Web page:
C. Claims and Compulsory Counterclaims
McDaniel originally filed his suit because he sustained injuries while working for the Railroad in Anheuser's railyard. In his Complaint, McDaniel alleged that Anheuser was liable for his injuries because it "was guilty of various acts of omission and commission, all of which were negligence as that term is known in the law," that proximately caused his injuries.14 McDaniel did not allege any form of either strict liability or products liability against Anheuser and did not name Force at all.
Anheuser then impleaded Force as a third party defendant, alleging contractual indemnity, contribution, and commonlaw indemnity for any liability to McDaniel resulting from acts of Force's employees or agents. Force subsequently filed a counterclaim against Anheuser for commonlaw contribution and indemnity, adopting by reference, and pleading against Anheuser, all of McDaniel's original allegations.
Rule 13(a) describes a compulsory counterclaim as "any claim which at the time of the serving the pleading the pleader has against any opposing party, if it arises out of the transaction or occurrence that is the subject matter of the opposing party's claim and does not require the presence of third parties of whom the court cannot acquire jurisdiction."15 A counterclaim is compulsory when both the original claim and the counterclaim arise from the same "aggregate of operative facts."16 By the time this case proceeded to trial, Anheuser was the subject of claims, cross-claims,17 and counterclaims regarding McDaniel's injuries that had occurred in the Anheuser railyard. Consequently, any counterclaim by Anheuser against Force that arose out of this occurrence necessarily had to be brought in the instant suit or be barred. "A counterclaim which is compulsory but is not brought is thereafter barred."18
D. Severance or Separate Trial?
Shortly before the trial on McDaniel's claim was to begin, Force filed a motion entitled "Third-Party Defendant's Motion for Severance/Motion for Separate Trial." Anheuser agreed with the motion provided that Force remained in the first trial on the contribution claim. The trial court ordered that "Defendant Force Corporation's Motion for Severance/Motion for Separate Trial be granted."
We note initially that motions for severance and motions for separate trial are distinct and preferably should be treated as such.19 Upon close analysis we find that, despite the ambiguous title of the instant motion and its equally ambiguous treatment by the district court, a separate trial rather than a severance was sought and granted. Force's motion contained a reference to Rule 42(b) of the Federal Rules of Civil Procedure, which governs separate trials, but contained no reference to Rule 21, which governs severances. Also, the motion tracked the language of Rule 42(b) when it stated that "the ordering of separate trials in this matter would be more conducive to judicial expediency and economy." And even after the motion was granted, the subsequent proceedings for both trials continued to bear the same docket number.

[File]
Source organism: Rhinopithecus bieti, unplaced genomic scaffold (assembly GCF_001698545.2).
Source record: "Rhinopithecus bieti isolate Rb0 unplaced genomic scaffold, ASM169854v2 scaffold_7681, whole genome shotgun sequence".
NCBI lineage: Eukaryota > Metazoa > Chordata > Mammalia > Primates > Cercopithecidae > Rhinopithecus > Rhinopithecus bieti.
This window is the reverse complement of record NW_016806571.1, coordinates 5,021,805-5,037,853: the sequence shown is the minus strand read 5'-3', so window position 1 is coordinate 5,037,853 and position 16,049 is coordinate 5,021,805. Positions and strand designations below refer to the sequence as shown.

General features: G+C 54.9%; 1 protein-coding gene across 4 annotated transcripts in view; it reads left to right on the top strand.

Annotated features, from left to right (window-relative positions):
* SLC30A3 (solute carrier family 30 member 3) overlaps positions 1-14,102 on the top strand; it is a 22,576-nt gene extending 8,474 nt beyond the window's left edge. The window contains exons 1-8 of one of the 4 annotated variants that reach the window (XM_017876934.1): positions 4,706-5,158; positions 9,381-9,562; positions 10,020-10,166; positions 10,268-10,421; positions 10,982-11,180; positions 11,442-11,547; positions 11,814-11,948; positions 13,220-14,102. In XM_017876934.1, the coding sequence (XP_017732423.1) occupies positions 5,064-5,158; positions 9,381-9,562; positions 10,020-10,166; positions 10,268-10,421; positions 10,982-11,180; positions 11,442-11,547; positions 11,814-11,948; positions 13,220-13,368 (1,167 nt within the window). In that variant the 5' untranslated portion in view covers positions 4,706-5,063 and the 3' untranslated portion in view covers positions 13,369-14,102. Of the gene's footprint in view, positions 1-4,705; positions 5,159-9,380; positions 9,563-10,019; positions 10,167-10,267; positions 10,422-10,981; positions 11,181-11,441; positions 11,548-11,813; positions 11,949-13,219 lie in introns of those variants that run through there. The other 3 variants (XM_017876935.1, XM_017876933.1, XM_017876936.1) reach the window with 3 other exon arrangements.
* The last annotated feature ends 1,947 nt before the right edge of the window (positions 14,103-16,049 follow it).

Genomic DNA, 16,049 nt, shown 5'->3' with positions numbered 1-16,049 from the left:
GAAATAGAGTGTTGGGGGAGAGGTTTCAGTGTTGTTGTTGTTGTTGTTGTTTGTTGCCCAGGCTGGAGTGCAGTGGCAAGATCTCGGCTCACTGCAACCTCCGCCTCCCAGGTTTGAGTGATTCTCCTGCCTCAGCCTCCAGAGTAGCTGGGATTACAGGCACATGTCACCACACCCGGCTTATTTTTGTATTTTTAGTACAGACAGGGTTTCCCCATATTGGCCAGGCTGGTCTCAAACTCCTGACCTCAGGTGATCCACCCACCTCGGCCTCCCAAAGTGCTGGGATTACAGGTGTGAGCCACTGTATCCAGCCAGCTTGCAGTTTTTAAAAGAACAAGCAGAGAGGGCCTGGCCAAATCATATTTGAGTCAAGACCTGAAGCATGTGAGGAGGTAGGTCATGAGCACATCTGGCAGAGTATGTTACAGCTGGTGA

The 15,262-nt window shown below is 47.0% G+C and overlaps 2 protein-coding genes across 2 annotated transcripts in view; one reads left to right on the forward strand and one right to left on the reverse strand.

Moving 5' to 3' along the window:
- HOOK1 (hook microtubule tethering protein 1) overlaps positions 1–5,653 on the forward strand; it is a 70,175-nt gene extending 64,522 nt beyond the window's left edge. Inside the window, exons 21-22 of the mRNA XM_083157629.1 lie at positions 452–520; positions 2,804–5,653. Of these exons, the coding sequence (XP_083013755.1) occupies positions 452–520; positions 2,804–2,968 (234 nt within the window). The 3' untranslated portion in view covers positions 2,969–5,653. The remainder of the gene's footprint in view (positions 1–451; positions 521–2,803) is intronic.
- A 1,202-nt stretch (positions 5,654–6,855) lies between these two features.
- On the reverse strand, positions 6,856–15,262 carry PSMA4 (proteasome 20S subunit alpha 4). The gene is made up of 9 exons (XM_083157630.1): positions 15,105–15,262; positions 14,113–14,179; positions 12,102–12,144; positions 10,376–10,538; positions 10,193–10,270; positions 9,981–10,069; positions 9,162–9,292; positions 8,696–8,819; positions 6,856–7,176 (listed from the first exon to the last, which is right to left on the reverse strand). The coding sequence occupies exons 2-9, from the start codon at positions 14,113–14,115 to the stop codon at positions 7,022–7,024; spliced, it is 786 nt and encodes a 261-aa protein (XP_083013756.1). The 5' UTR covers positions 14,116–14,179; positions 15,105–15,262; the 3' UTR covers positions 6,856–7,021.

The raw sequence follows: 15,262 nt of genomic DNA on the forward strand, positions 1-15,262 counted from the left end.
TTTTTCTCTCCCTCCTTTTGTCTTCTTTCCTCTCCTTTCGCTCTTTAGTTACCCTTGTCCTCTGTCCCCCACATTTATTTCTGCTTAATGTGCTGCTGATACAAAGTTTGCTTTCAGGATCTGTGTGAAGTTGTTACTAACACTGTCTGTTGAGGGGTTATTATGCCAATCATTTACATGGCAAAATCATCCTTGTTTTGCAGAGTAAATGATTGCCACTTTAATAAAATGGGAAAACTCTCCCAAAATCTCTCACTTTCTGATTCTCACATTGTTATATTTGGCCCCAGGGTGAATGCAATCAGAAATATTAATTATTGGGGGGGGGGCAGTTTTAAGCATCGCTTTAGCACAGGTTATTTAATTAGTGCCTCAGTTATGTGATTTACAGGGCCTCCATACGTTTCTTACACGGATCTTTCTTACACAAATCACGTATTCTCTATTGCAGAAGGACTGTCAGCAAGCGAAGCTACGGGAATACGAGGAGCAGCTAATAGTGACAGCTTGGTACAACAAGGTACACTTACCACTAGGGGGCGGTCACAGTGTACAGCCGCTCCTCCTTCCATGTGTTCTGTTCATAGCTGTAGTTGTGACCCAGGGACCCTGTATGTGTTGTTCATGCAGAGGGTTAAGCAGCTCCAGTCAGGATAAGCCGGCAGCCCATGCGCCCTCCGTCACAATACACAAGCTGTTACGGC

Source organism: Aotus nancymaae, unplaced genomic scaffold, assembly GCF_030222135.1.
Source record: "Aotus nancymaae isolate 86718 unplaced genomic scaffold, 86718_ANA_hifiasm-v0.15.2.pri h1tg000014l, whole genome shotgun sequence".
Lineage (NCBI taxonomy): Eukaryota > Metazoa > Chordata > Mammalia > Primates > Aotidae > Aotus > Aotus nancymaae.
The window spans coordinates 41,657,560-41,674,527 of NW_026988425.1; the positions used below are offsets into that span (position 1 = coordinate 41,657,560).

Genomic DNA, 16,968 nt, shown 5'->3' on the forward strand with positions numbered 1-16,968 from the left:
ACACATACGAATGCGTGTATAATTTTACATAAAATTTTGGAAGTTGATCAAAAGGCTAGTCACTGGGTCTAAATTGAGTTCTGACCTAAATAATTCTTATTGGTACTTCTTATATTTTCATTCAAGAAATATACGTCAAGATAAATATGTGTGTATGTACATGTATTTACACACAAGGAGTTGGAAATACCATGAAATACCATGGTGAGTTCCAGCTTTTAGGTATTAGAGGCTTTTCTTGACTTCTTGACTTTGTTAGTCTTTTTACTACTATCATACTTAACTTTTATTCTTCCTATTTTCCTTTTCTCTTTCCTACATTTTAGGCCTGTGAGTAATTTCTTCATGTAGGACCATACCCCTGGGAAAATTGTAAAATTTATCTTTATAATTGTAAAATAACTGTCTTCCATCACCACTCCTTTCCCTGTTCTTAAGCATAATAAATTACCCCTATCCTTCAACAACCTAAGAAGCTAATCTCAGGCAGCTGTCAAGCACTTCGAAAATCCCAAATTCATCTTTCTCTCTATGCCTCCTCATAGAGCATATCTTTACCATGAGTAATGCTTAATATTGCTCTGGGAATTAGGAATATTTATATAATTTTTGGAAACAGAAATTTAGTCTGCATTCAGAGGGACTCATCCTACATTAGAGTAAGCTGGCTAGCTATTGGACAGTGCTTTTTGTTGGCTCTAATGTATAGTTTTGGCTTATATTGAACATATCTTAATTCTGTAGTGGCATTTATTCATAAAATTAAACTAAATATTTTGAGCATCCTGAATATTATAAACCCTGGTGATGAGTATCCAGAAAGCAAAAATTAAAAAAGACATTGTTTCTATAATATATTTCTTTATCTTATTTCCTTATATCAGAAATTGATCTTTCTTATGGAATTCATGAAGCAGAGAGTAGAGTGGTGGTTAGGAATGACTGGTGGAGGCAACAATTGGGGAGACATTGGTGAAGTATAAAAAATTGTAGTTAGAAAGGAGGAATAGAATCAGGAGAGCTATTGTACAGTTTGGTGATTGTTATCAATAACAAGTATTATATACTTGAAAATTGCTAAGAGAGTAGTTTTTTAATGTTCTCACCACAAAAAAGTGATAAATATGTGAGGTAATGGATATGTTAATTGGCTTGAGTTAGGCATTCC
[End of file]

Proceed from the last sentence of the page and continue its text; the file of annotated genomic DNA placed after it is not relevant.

Under Rule 42(b), a separate trial may be ordered "in furtherance of convenience or to avoid prejudice, or when separate trials will be conducive to expedition and economy ... always preserving inviolate the right of trial by jury as declared by the Seventh Amendment to the Constitution or as given by a statute of the United States."20 Separation of issues, however, is not the usual course that should be followed.21
"There is an important limitation on ordering a separate trial of issues under Rule 42(b): the issue to be tried must be so distinct and separate from the others that a trial of it alone may be had without injustice."22 "This limitation on the use of bifurcation is a recognition of the fact that inherent in the Seventh Amendment guarantee of a trial by jury is the general right of a litigant to have only one jury pass on a common issue of fact."23 This rule has an additional, pragmatic basis--if two juries were allowed to pass on an issue involving the same factual and legal elements, the verdicts rendered by those juries could be inconsistent, producing intolerably anomalous results.24
Both the parties and the district court appear to have recognized the separate and distinct prerequisite for separate trials. In its motion, Force recites that "the issues to be litigated and resolved between it and Third-Party Plaintiff Busch, are completely independent and separate from those to be litigated in the primary lawsuit initiated by McDaniel against the Railroad and Busch." The motion further recites that "the ordering of separate trials in this matter would be more conducive to judicial expediency and economy." All points of contention specifically addressed in Force's motion are contractual issues; causation of the underlying tort claim is not mentioned at all.25
Anheuser went along with Force's motion to try the contractual indemnity issue separately. At the motion hearing, counsel for Anheuser stated: "Yes, we do agree with severing the contractual, Your Honor. We're going to keep them in with the contribution claim ... and if there is a contractual obligation we will pursue that later on."26